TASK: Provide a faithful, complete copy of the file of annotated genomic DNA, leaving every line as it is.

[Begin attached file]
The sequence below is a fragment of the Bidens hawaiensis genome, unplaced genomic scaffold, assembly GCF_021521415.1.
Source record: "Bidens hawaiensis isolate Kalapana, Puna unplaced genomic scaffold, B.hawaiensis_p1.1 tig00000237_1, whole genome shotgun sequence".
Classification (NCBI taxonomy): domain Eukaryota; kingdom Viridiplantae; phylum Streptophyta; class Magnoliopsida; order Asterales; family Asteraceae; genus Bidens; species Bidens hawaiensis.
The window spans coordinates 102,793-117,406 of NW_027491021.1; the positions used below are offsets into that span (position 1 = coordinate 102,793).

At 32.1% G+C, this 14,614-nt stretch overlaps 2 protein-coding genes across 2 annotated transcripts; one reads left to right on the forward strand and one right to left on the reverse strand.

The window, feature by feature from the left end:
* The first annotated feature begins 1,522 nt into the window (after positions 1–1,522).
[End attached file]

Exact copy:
The sequence below is a fragment of the Bidens hawaiensis genome, unplaced genomic scaffold, assembly GCF_021521415.1.
Source record: "Bidens hawaiensis isolate Kalapana, Puna unplaced genomic scaffold, B.hawaiensis_p1.1 tig00000237_1, whole genome shotgun sequence".
Classification (NCBI taxonomy): domain Eukaryota; kingdom Viridiplantae; phylum Streptophyta; class Magnoliopsida; order Asterales; family Asteraceae; genus Bidens; species Bidens hawaiensis.
The window spans coordinates 102,793-117,406 of NW_027491021.1; the positions used below are offsets into that span (position 1 = coordinate 102,793).

At 32.1% G+C, this 14,614-nt stretch overlaps 2 protein-coding genes across 2 annotated transcripts; one reads left to right on the forward strand and one right to left on the reverse strand.

The window, feature by feature from the left end:
* The first annotated feature begins 1,522 nt into the window (after positions 1–1,522).